The European Commission is likely to approve the Nord Stream 2 gas pipeline project, Euractiv reported citing sources familiar with the matter.
“European Commission President Jean-Claude Juncker is considering to move forward on Nord Stream 2 and was ‘highly likely’ to give the project the go-ahead in the coming months,” unnamed European officials said.
The decision is expected to be delivered in the next few months and could be announced after the general elections in Germany in September. Nord Stream 2 has sparked numerous controversies between Moscow and Brussels, but Berlin has firmly supported the project.
An agreement on Nord Stream-2, involving the expansion of the Nord Stream gas pipeline, was signed in early-September 2014, during the Eastern Economic Forum in Russia’s Vladivostok. The project includes two pipeline strings, with a total annual capacity of 55 billion cubic meters of gas, from Russia to Germany under the Baltic Sea.
Earlier, Russian Energy Minister Alexander Novak estimated construction costs at €8 billion ($8.5 billion), but they could reach €9.9 billion ($10.5 billion) including borrowed funds.
Nord Stream 2 AG company has been established to develop and operate the pipeline.
Nord Stream 2 is planned to become operational in 2019. The project needs to be greenlighted by Germany, Finland and Denmark. The main opponents to the new pipeline are Poland and Ukraine. Kiev fears that Nord Stream 2 will diminish its role a transit country for Russian gas supplied to Europe, thus stripping the Ukrainian budget of considerable transit fees.
Russian energy giant Gazprom has made no secret of its efforts over the last few years to bypass Eastern European transit states via several offshore pipeline projects, including Nord Stream 2, Turkish Stream, and South Stream, the last of which was cancelled by Brussels in 2014.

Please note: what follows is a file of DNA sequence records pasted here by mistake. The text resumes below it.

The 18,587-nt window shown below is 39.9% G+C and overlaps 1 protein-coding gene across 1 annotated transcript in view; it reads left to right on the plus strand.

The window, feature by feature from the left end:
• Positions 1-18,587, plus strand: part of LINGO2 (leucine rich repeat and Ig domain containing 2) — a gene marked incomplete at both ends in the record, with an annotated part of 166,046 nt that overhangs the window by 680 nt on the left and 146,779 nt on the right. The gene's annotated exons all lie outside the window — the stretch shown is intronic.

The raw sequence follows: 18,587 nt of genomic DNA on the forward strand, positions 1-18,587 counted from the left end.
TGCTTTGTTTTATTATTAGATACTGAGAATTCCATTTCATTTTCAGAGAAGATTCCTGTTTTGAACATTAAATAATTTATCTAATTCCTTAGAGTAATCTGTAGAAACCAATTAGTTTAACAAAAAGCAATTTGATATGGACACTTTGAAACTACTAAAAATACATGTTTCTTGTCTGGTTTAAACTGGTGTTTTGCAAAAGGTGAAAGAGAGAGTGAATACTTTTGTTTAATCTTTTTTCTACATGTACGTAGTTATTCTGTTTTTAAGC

Alexey Grivach, deputy head of the Russian National Energy Security Fund, pointed out that there is visible progress in the implementation of Nord Stream 2.
“Certain progress has been made. The point is that a ban by the European Commission on the construction of Nord Stream 2 would be regarded as politically biased and groundless in terms of law. As a result, Brussels would have to do something to fix the situation. Now it is the right moment to prevent such a scenario,” Grivach told Radio Sputnik.
The expert suggested that constructive developments on Nord Stream 2 will bring Russia-EU relations in the energy field on a positive track.
“The recent developments indicate that the policy of sanctions and a chill in relations have damaged energy cooperation and – broadly – normal coexistence between Russia and the European Union. They are close trade partners destined for cooperation,” the expert said.
According to him, the fact that the European Commission is leaning towards the approval of Nord Stream 2 indicates that both sides have found a way to overcome the stalemate.
“The entire situation looks like a longtime political standoff is being resolved with minimal losses. The majority of Brussels’ claims [against Nord Stream 2] were unjustified. Finally, there is a balanced decision that will end the stalemate without additional legal procedures,” Grivach concluded.